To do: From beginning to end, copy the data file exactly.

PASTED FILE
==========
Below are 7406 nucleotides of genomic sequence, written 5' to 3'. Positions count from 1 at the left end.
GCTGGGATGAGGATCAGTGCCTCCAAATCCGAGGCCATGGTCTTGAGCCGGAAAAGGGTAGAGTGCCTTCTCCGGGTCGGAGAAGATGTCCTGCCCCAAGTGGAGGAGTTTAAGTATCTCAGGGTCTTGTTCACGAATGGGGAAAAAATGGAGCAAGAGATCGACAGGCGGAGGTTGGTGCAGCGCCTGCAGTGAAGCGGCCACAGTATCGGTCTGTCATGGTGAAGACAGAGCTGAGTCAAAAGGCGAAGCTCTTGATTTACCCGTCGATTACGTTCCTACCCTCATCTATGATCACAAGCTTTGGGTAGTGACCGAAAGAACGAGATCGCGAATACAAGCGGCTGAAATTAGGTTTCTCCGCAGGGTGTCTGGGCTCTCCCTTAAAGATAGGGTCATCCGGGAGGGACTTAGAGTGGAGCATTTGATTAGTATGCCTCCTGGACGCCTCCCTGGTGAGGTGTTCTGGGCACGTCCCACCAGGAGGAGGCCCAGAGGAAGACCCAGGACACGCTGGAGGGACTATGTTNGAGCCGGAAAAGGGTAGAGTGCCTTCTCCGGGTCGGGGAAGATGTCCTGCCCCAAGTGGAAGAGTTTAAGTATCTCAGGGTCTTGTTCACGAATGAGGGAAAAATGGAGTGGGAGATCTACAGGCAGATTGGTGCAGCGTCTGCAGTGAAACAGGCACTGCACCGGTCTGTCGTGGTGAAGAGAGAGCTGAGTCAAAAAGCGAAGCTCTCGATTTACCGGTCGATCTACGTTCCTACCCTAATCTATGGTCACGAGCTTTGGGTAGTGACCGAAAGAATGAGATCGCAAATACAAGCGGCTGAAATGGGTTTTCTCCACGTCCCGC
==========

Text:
Below are 7406 nucleotides of genomic sequence, written 5' to 3'. Positions count from 1 at the left end.
GCTGGGATGAGGATCAGTGCCTCCAAATCCGAGGCCATGGTCTTGAGCCGGAAAAGGGTAGAGTGCCTTCTCCGGGTCGGAGAAGATGTCCTGCCCCAAGTGGAGGAGTTTAAGTATCTCAGGGTCTTGTTCACGAATGGGGAAAAAATGGAGCAAGAGATCGACAGGCGGAGGTTGGTGCAGCGCCTGCAGTGAAGCGGCCACAGTATCGGTCTGTCATGGTGAAGACAGAGCTGAGTCAAAAGGCGAAGCTCTTGATTTACCCGTCGATTACGTTCCTACCCTCATCTATGATCACAAGCTTTGGGTAGTGACCGAAAGAACGAGATCGCGAATACAAGCGGCTGAAATTAGGTTTCTCCGCAGGGTGTCTGGGCTCTCCCTTAAAGATAGGGTCATCCGGGAGGGACTTAGAGTGGAGCATTTGATTAGTATGCCTCCTGGACGCCTCCCTGGTGAGGTGTTCTGGGCACGTCCCACCAGGAGGAGGCCCAGAGGAAGACCCAGGACACGCTGGAGGGACTATGTTNGAGCCGGAAAAGGGTAGAGTGCCTTCTCCGGGTCGGGGAAGATGTCCTGCCCCAAGTGGAAGAGTTTAAGTATCTCAGGGTCTTGTTCACGAATGAGGGAAAAATGGAGTGGGAGATCTACAGGCAGATTGGTGCAGCGTCTGCAGTGAAACAGGCACTGCACCGGTCTGTCGTGGTGAAGAGAGAGCTGAGTCAAAAAGCGAAGCTCTCGATTTACCGGTCGATCTACGTTCCTACCCTAATCTATGGTCACGAGCTTTGGGTAGTGACCGAAAGAATGAGATCGCAAATACAAGCGGCTGAAATGGGTTTTCTCCACGTCCCGC